Iraqis Protest Long-Term U.S. Military Presence

Thousands of Iraqis filled the streets of Baghdad's Sadr City neighborhood this afternoon to demonstrate against a long-term United States presence in Iraq, the first significant anti-American rally in the massive Shiite slum in more than two years.

As American helicopters hovered overhead, young and old men and even children flowed out of their weekly Friday prayers and began burning American flags and chanting "no, no to America" and "yes, yes to independence."

The residents carried posters of Moqtada al-Sadr, the anti-American Shiite cleric whose Mahdi Army has fought against U.S. soldiers and who is accused of carrying out much of the violence here. Two days ago Sadr called on supporters to rally against an agreement currently under discussion that could allow the U.S. to build permanent bases in Iraq and grant American citizens in Iraq immunity from prosecution.

Today's rallies — which were held in Sadr City as well as in Barsa, Kufa, Nasarriah and Amarah, cities where Sadr has influence — come as the Iraqi Army is patrolling areas loyal to Sadr, trying to convince residents to rely more on Iraqi soldiers than on the Mahdi Army.

Sheikh Mohannad Al-Gazawi, the imam who led Friday prayers during 105-degree heat, told attendees that the agreement "aims at paving the way for a 99-year period of American control of Iraq."

"All of us are against this agreement," one Sadr City resident, wearing a keffiyah, told ABC News. "All of us condemn it."

The protestors carried signs that called the long-term agreement "worse than the occupation itself" and a "war declaration against the Iraqi people."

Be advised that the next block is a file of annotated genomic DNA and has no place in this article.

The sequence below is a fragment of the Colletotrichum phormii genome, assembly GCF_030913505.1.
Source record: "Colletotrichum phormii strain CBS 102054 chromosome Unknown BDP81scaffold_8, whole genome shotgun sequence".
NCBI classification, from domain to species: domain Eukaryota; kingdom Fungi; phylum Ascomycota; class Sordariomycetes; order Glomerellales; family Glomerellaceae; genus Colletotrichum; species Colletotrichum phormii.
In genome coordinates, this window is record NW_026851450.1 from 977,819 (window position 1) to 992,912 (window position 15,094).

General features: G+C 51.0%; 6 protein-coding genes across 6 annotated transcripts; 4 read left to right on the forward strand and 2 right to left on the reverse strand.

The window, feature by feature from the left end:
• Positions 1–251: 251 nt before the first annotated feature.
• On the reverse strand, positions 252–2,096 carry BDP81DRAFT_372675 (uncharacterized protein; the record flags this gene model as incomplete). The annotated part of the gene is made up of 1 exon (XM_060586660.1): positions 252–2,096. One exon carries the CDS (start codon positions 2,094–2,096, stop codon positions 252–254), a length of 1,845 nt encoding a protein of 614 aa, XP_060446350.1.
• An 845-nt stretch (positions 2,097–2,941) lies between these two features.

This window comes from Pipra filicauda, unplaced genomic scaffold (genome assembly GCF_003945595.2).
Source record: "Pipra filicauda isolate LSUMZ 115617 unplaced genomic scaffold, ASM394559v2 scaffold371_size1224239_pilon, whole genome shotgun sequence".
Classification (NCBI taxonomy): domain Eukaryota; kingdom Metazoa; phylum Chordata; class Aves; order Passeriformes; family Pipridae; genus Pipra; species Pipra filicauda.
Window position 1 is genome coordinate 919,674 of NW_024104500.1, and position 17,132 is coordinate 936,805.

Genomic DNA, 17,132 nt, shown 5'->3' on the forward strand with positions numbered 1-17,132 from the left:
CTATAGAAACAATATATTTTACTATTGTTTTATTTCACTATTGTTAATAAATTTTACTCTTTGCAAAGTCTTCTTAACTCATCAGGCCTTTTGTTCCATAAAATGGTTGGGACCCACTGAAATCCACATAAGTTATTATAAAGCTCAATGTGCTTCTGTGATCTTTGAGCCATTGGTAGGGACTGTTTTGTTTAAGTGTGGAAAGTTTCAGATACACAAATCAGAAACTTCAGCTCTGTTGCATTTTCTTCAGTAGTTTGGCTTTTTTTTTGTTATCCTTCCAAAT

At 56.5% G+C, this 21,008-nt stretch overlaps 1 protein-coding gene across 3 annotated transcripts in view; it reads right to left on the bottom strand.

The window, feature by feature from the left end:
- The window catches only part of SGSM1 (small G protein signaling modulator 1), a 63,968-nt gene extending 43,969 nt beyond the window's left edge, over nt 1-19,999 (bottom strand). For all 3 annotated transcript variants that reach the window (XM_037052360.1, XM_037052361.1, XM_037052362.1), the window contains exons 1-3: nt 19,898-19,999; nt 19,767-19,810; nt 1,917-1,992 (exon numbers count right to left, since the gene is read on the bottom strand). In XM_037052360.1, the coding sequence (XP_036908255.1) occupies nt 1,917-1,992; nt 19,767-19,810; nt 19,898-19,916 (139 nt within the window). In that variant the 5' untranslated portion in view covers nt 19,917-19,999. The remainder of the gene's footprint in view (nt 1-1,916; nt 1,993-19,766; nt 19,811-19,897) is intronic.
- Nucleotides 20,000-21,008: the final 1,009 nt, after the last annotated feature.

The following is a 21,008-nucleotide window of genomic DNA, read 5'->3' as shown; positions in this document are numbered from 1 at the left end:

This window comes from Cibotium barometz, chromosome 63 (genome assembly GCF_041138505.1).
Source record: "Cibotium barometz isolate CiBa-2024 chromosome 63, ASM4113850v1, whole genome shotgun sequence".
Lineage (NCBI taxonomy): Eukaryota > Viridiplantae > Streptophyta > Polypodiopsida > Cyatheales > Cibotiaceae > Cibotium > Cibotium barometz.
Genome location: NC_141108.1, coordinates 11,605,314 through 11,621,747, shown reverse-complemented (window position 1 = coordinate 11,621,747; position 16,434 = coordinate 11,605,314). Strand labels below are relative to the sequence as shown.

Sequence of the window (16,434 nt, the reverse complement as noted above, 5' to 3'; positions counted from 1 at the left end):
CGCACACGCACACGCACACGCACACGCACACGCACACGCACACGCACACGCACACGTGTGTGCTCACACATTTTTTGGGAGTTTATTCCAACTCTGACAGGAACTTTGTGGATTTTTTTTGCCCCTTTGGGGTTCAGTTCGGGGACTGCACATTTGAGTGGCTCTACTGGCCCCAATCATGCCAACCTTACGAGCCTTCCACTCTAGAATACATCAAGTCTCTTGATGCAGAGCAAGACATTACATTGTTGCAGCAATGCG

Iraqi soldiers monitored the rally, some of them talking on their cell phones. The Iraqi military has been patrolling Sadr City since May 20, when Sadr representatives and the largest Shiite bloc signed a truce deal. U.S. forces have stayed out of the center of the city, restricting themselves to the two southernmost sectors.

"The reasons for the peaceful demonstration were not made obvious," the U.S. military said in a statement. "Their ability to hold peaceful gatherings such as this demonstrates the improvements in security — where people now feel safe enough to gather and let their voices be heard."

The U.S. is pushing for the long-term agreement to be completed in the next two months. It would provide a legal framework for U.S. troops to remain in Iraq, replacing the United Nations mandate under which the U.S. has been fighting since 2003.

But this week, Iraqi leaders have voiced increasing opposition to the agreement. On Monday, Iraq's national security council asked the prime minister to ensure that the deal would not violate Iraqi independence.

On Thursday, Abdul-Aziz al-Hakim, the leader of the largest parliament bloc, released a statement saying, "Since many of the specified points of the deal violate Iraq's national sovereignty, so they are not acceptable to Iraqis."

The United States has defended the deal, but the opposition makes it increasingly unlikely that it will be signed in the timetable the U.S. has set.

Sadr representatives indicate they will continue to organize opposition until the deal is scrapped or Iraqis are allowed to vote on it in a referendum.

A statement made by Sadr this week calls for the Iraq people to be "educated about the items in the agreement and how harmful they are" to Iraq.

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